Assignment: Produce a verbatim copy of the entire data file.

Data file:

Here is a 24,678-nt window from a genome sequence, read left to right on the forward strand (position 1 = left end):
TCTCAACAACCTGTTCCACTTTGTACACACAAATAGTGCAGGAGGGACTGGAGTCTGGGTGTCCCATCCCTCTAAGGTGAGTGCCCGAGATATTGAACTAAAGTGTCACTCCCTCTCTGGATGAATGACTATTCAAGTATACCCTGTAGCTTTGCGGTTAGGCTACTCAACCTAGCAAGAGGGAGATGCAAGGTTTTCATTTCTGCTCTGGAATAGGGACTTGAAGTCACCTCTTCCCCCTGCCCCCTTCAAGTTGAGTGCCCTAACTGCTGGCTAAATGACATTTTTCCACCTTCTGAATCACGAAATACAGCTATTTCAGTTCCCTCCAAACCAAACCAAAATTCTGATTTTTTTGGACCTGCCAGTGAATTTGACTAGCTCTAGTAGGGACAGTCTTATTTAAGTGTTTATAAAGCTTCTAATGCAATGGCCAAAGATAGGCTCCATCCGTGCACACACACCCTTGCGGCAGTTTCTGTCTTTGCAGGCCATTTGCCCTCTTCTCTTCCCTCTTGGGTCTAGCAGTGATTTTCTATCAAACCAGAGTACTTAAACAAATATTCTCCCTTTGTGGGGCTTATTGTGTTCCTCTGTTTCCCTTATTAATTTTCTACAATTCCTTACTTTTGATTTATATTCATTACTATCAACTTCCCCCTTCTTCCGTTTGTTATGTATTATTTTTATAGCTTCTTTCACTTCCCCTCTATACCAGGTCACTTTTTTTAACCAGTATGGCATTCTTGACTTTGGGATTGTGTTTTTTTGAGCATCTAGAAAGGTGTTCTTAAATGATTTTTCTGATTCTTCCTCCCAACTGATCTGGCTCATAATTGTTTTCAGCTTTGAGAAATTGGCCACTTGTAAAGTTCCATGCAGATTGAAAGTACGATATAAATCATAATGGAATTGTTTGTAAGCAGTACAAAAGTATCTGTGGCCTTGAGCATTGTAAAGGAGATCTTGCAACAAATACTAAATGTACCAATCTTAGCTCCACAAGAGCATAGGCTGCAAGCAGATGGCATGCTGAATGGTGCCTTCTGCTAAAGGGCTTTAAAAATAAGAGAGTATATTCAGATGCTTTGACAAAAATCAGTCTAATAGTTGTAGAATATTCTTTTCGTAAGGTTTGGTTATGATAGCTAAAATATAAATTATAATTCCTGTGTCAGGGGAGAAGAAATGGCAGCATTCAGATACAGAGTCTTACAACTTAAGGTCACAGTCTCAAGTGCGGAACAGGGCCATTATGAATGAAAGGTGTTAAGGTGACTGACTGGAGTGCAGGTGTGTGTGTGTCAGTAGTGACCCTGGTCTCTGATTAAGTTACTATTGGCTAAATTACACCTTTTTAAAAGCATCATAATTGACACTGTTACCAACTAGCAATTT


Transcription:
Here is a 24,678-nt window from a genome sequence, read left to right on the forward strand (position 1 = left end):
TCTCAACAACCTGTTCCACTTTGTACACACAAATAGTGCAGGAGGGACTGGAGTCTGGGTGTCCCATCCCTCTAAGGTGAGTGCCCGAGATATTGAACTAAAGTGTCACTCCCTCTCTGGATGAATGACTATTCAAGTATACCCTGTAGCTTTGCGGTTAGGCTACTCAACCTAGCAAGAGGGAGATGCAAGGTTTTCATTTCTGCTCTGGAATAGGGACTTGAAGTCACCTCTTCCCCCTGCCCCCTTCAAGTTGAGTGCCCTAACTGCTGGCTAAATGACATTTTTCCACCTTCTGAATCACGAAATACAGCTATTTCAGTTCCCTCCAAACCAAACCAAAATTCTGATTTTTTTGGACCTGCCAGTGAATTTGACTAGCTCTAGTAGGGACAGTCTTATTTAAGTGTTTATAAAGCTTCTAATGCAATGGCCAAAGATAGGCTCCATCCGTGCACACACACCCTTGCGGCAGTTTCTGTCTTTGCAGGCCATTTGCCCTCTTCTCTTCCCTCTTGGGTCTAGCAGTGATTTTCTATCAAACCAGAGTACTTAAACAAATATTCTCCCTTTGTGGGGCTTATTGTGTTCCTCTGTTTCCCTTATTAATTTTCTACAATTCCTTACTTTTGATTTATATTCATTACTATCAACTTCCCCCTTCTTCCGTTTGTTATGTATTATTTTTATAGCTTCTTTCACTTCCCCTCTATACCAGGTCACTTTTTTTAACCAGTATGGCATTCTTGACTTTGGGATTGTGTTTTTTTGAGCATCTAGAAAGGTGTTCTTAAATGATTTTTCTGATTCTTCCTCCCAACTGATCTGGCTCATAATTGTTTTCAGCTTTGAGAAATTGGCCACTTGTAAAGTTCCATGCAGATTGAAAGTACGATATAAATCATAATGGAATTGTTTGTAAGCAGTACAAAAGTATCTGTGGCCTTGAGCATTGTAAAGGAGATCTTGCAACAAATACTAAATGTACCAATCTTAGCTCCACAAGAGCATAGGCTGCAAGCAGATGGCATGCTGAATGGTGCCTTCTGCTAAAGGGCTTTAAAAATAAGAGAGTATATTCAGATGCTTTGACAAAAATCAGTCTAATAGTTGTAGAATATTCTTTTCGTAAGGTTTGGTTATGATAGCTAAAATATAAATTATAATTCCTGTGTCAGGGGAGAAGAAATGGCAGCATTCAGATACAGAGTCTTACAACTTAAGGTCACAGTCTCAAGTGCGGAACAGGGCCATTATGAATGAAAGGTGTTAAGGTGACTGACTGGAGTGCAGGTGTGTGTGTGTCAGTAGTGACCCTGGTCTCTGATTAAGTTACTATTGGCTAAATTACACCTTTTTAAAAGCATCATAATTGACACTGTTACCAACTAGCAATTT